The Digital Transformation Agency (DTA) has published the findings of its $700,000 research program to examine the potential of blockchain and distributed ledger technology (DLT) in government.
The DTA concludes that agencies should “focus on the problem they are facing before applying any solution, including blockchain”. It also noted the multitude of weaknesses in the emerging technology.
“Our team found that blockchain is still an emerging technology and, when applied to various pilots or considered against alternative technologies, gaps become evident across both the technical and business facets of its implementation,” the agency wrote in guidance to government agencies today.
“We recommend agencies considering technical solutions focus on addressing the needs of users and explore solutions to meet that need,” it added.
The investigation – earmarked in last year’s budget, but met from within the DTA’s existing resources – came to the much the same findings as the US National Institute for Standards and Technology, which issued its Blockchain Technology Overview in October last year, and Gartner, the DTA said.
“…the technology is not well understood. It is not magical; it will not solve all problems. As with all new technology, there is a tendency to want to apply it to every sector in every way imaginable,” the NIST wrote.
Gartner recommends firms wait for the technology to evolve, research fellow David Furlonger, telling an audience of CIOs in November that: "It's still not appropriate for the vast majority of enterprises to consider blockchain technology at its current level of maturity".
The DTA highlighted issues with blockchain around governance and ownership, trust, encryption and access, and correcting errors.
“Agencies should objectively compare blockchain solutions to alternative technologies when solving business problems. The limitations of blockchain should be carefully weighed against any unique benefits provided by a blockchain-specific solution for government,” the DTA said.
“Agencies should focus on the problems they need to solve, rather than start from a specific technology solution,” it added.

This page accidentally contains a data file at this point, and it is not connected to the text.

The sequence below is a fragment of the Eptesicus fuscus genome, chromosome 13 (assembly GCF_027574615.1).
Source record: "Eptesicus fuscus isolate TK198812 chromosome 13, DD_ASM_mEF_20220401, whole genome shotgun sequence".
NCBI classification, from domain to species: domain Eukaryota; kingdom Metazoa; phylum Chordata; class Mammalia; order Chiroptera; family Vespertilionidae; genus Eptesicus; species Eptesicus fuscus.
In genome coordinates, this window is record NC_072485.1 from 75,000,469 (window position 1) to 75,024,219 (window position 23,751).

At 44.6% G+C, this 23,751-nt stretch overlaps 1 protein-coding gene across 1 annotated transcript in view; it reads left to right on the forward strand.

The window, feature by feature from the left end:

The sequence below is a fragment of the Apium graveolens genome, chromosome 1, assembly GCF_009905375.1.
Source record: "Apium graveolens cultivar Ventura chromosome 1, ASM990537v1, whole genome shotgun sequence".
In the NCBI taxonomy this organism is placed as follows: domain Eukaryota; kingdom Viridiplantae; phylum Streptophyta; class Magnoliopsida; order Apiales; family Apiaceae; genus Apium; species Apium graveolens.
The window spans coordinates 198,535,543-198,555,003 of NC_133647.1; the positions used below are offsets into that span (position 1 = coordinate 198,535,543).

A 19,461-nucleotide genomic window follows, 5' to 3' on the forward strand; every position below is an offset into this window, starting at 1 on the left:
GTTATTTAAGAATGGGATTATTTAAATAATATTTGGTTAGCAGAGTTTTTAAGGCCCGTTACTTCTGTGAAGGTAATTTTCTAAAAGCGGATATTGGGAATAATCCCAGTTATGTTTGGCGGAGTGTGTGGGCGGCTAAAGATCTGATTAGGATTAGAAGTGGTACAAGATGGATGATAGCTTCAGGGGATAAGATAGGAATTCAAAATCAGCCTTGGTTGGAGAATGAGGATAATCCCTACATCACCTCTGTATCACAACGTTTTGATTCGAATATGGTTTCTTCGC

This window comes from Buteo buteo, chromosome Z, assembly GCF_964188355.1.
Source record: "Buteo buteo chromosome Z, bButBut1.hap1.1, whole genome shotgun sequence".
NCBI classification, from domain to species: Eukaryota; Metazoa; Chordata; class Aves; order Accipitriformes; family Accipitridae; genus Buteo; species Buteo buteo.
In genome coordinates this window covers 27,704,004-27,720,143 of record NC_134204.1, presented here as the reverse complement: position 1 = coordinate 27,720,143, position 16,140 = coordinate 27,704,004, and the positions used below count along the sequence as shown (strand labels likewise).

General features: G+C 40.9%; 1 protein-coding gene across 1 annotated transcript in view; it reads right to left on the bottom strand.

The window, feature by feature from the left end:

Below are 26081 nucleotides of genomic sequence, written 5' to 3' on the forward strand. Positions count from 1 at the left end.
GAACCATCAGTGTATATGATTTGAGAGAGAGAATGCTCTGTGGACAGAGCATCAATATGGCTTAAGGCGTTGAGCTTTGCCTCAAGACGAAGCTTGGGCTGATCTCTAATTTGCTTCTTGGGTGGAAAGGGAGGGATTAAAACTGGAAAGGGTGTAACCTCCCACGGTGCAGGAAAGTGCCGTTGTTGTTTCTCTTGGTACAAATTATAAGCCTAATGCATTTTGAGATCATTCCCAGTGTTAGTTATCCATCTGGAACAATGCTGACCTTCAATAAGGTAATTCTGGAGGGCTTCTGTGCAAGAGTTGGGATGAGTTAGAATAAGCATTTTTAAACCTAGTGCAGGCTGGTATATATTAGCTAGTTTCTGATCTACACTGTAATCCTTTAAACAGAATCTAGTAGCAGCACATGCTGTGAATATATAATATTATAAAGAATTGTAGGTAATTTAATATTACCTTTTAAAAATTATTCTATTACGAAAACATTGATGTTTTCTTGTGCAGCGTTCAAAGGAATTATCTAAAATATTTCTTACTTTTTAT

The sentiment of the guidance was foreshadowed by the government’s chief digital officer, Peter Alexander at a Senate Estimates hearing in October, who said “for almost every use of blockchain you would consider today there is a better technology” — such as databases and APIs.
Alexander said the DTA had been working with the Department of Human Services, the Department of Home Affairs (which has been “particularly engaged”), the Department of Defence, the Australian Taxation Office, Treasury, the Reserve Bank of Australia, IP Australia, and regulators ASIC and APRA on potential blockchain use cases.
In 2017, CSIRO's Data61 group released two reports on blockchain and distributed ledger technologies.
"Blockchain transactions can support services for payments, escrow, notarisation, voting, registration, and process coordination. These are key in the operation of government and industry," one of the reports, Risks and opportunities for systems using blockchain and smart contracts, said.
Despite considerable hype around the technology a Gartner survey published last year revealed fewer than one per cent of CIOs globally have invested in or deployed any kind of blockchain-based solution within their organisations.
The survey of 3138 CIOs – including 113 in Australia and New Zealand – found adoption of distributed ledger technology to be almost non-existent, although eight per cent indicated they were at a ‘pilot execution’ stage.